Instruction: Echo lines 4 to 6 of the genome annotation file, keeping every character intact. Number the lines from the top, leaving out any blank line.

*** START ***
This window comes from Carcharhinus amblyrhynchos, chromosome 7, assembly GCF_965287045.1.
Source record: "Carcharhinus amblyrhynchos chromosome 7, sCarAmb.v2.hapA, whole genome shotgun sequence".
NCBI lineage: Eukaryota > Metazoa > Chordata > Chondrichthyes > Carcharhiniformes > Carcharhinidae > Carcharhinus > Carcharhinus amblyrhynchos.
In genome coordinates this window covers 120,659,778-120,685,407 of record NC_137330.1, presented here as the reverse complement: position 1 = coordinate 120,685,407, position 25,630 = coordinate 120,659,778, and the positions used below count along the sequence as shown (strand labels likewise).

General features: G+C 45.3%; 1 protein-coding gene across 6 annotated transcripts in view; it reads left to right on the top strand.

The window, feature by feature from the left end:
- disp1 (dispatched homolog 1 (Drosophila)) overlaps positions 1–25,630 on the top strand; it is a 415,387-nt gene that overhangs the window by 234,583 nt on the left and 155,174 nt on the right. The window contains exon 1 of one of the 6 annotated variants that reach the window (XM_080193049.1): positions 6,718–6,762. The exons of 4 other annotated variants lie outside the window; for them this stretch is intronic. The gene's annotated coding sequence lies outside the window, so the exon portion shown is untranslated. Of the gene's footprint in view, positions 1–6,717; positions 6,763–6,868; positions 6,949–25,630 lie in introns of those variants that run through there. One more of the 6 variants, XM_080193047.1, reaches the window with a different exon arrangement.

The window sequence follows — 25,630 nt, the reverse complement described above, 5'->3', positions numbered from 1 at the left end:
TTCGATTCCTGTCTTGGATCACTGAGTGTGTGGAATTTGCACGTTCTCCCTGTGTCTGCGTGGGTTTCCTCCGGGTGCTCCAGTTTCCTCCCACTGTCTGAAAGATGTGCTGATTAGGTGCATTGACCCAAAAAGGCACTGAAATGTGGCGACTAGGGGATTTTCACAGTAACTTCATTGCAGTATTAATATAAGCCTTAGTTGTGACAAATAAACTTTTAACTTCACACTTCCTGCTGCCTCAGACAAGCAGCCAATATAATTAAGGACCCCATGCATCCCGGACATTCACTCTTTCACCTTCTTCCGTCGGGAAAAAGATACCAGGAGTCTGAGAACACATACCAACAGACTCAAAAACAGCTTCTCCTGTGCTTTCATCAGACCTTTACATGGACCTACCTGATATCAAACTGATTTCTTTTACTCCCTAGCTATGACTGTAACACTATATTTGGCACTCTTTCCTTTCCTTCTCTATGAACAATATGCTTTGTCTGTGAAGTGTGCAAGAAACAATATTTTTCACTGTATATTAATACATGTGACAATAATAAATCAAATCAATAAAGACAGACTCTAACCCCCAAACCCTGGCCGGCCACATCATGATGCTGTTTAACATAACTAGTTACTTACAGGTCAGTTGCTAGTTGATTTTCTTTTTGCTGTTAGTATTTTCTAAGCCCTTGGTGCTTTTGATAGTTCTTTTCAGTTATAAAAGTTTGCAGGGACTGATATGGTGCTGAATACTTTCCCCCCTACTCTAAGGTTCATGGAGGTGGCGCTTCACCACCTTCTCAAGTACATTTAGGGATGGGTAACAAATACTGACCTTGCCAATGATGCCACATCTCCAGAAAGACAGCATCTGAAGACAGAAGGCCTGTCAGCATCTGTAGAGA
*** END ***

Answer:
In genome coordinates this window covers 120,659,778-120,685,407 of record NC_137330.1, presented here as the reverse complement: position 1 = coordinate 120,685,407, position 25,630 = coordinate 120,659,778, and the positions used below count along the sequence as shown (strand labels likewise).

General features: G+C 45.3%; 1 protein-coding gene across 6 annotated transcripts in view; it reads left to right on the top strand.

The window, feature by feature from the left end: